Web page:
By: Laura Mortimer
Our Thanksgiving transportation choices were clear. Option One: Drive 12 hours from Durham, North Carolina to Jackson, Mississippi, pay about $200 in gas round-trip, bring the dog (I adore the dog). Option Two: Fly 6 hours from Durham to Jackson (no direct flights), pay about $1200 for two round-trip tickets, board the dog for $300.
Option One – $200, 12 hours, four-legged princess
Option Two – $1500, 6 hours, no princess
Economists refer to non-monetary costs (time, dog’s company, etc) as opportunity costs. Of course, other opportunity costs factored into our choice – road traffic, flight delays, gross gas station coffee, gross airplane coffee – but, as income-less graduate students with limited financial resources, we knew that money was our main constraint.
Feeling sorry for us, and generous, my mother offered to pay for one of our flights. That would have knocked our Thanksgiving bill down to $900 – a real steal for Aunt Ethlyn’s sweet potato casserole.
We thanked mom for the offer but assured her that we would much rather drive than spend an additional $1300 (of anyone’s money) to shave a few hours off our trip.
Enter that which mom considers priceless: church. If we’d flown, we could have left Sunday afternoon instead of Sunday morning. My mother was willing to pay $600 (probably more) for us to sit in the pew, and she expected us to do the same. She contends that this kind of family time – like Aunt Ethlyn’s casserole – is priceless.
I once paid $20 for a fancy bar of soap (in New Orleans, possibly after a few drinks). I am no Spock. I don’t think anyone would consider me a “heartless economist.” But I do think rationally enough to have trouble considering any thing truly priceless.
At the very least, I think about tradeoffs when resources are limited. Flying home at Thanksgiving might mean not making it back for Christmas. So it goes.
Here’s where it gets weird. When decisions are highly emotional (family holidays, wedding planning, etc), many people have an uncanny ability to ignore the limitedness of their resources. I must have felt very strongly about that lavender-scented soap in NOLA, because my graduate student budget does not allow me to buy designer soap.
I often wonder if this is a particularly American conundrum: expecting to have our cake and eat it too. American healthcare is perhaps the most striking example of this weird complex.
In 1986, Congress passed the Emergency Medical Treatment and Active Labor Act (EMTALA), which requires hospitals to provide emergency treatment to anyone who needs it, regardless of their ability to pay. Hospitals may not get reimbursed for treating these patients – hence, uncompensated care. No healthcare provider likes uncompensated care.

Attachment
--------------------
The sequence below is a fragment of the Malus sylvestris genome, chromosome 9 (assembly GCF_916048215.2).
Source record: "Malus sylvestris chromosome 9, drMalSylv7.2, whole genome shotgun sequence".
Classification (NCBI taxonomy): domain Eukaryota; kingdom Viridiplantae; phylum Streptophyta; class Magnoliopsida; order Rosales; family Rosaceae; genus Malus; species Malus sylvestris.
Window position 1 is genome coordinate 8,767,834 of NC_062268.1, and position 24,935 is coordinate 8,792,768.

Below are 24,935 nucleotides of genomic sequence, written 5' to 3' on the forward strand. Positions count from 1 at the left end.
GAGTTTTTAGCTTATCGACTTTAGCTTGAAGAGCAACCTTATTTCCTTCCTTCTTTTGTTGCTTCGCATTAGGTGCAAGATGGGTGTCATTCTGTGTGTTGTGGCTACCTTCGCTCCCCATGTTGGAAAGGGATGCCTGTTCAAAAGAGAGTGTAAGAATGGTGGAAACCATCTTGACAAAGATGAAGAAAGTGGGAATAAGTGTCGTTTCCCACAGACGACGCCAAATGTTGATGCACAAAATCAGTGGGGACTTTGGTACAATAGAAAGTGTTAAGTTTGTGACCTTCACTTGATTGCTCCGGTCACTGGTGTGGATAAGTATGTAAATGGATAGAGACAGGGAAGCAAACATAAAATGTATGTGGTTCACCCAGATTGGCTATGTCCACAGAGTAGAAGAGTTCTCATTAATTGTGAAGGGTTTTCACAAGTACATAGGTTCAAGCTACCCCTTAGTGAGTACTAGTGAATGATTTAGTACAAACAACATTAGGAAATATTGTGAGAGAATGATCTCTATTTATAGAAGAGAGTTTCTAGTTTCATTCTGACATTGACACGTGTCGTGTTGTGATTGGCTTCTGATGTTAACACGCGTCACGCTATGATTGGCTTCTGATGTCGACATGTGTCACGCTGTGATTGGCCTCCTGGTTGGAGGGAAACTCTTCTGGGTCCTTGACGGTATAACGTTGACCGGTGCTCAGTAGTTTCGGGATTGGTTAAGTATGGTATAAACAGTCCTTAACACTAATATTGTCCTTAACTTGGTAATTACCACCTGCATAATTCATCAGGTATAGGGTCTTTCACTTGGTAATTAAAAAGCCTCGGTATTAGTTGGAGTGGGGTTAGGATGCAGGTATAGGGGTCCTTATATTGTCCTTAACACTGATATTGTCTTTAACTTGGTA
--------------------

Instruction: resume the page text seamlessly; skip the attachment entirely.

And yet, this same system refuses to provide insurance coverage for every American – insurance that would alleviate hospitals of the burden of uncompensated care. States that do not expand Medicaid have a gaping hole in health insurance coverage: people who earn between zero and one hundred percent of the federal poverty level in those states do not receive Medicaid or financial assistance to buy insurance on the exchange. When these people have heart attacks or car accidents, they will still receive emergency room treatment, thanks to EMTALA.
Hospitals will lose money because no one pays for these visits. Some hospitals will close their doors because these costs put them out of business. But Americans can sleep alright – for tonight, at least – knowing that we didn’t have to say no today.
We can do better than this. Look at the federal budget – or any state or hospital’s budget – and you’ll see that we have to do better. We must find ways to provide healthcare more efficiently. This means covering more people at lower costs, and finding ways to balance our emotions around healthcare and our pocketbooks. It means thinking creatively, intelligently, and objectively about how we provide care. It probably means big changes.
I am encouraging a mid-October family reunion next year, in lieu of hectic and costly Thanksgiving travel. Who says you can’t serve sweet potato casserole and pecan pie on Columbus Day? Maybe the family will go for it, maybe not. I just hope we can find ways to maintain that which really is priceless – our relationships – without placing irrational demands on one another.